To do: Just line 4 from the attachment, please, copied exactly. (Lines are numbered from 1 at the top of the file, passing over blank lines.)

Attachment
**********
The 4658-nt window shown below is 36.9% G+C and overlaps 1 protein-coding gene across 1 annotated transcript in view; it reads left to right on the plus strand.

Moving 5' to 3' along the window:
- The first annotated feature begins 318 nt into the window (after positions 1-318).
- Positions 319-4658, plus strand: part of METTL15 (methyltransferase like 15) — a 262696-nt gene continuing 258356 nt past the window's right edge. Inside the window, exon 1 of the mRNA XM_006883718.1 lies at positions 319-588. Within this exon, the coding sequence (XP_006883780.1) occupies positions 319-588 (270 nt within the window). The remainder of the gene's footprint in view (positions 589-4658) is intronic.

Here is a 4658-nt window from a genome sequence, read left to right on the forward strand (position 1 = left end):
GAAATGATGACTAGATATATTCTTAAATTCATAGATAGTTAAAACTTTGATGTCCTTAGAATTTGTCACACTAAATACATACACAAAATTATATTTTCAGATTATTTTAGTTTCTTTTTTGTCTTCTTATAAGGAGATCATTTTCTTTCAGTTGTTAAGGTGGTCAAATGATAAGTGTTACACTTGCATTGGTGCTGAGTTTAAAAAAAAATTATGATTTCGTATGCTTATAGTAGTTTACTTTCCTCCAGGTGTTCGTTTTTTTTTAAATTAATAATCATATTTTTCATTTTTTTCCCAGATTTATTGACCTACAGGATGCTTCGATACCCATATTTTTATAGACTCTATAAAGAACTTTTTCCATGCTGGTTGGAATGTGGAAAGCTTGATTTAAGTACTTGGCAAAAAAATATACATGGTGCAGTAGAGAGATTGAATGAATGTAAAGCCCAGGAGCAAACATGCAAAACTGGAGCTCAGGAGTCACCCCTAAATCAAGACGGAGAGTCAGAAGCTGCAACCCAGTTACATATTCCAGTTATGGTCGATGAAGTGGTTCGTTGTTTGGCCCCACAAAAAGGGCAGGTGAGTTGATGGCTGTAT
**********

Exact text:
- Positions 319-4658, plus strand: part of METTL15 (methyltransferase like 15) — a 262696-nt gene continuing 258356 nt past the window's right edge. Inside the window, exon 1 of the mRNA XM_006883718.1 lies at positions 319-588. Within this exon, the coding sequence (XP_006883780.1) occupies positions 319-588 (270 nt within the window). The remainder of the gene's footprint in view (positions 589-4658) is intronic.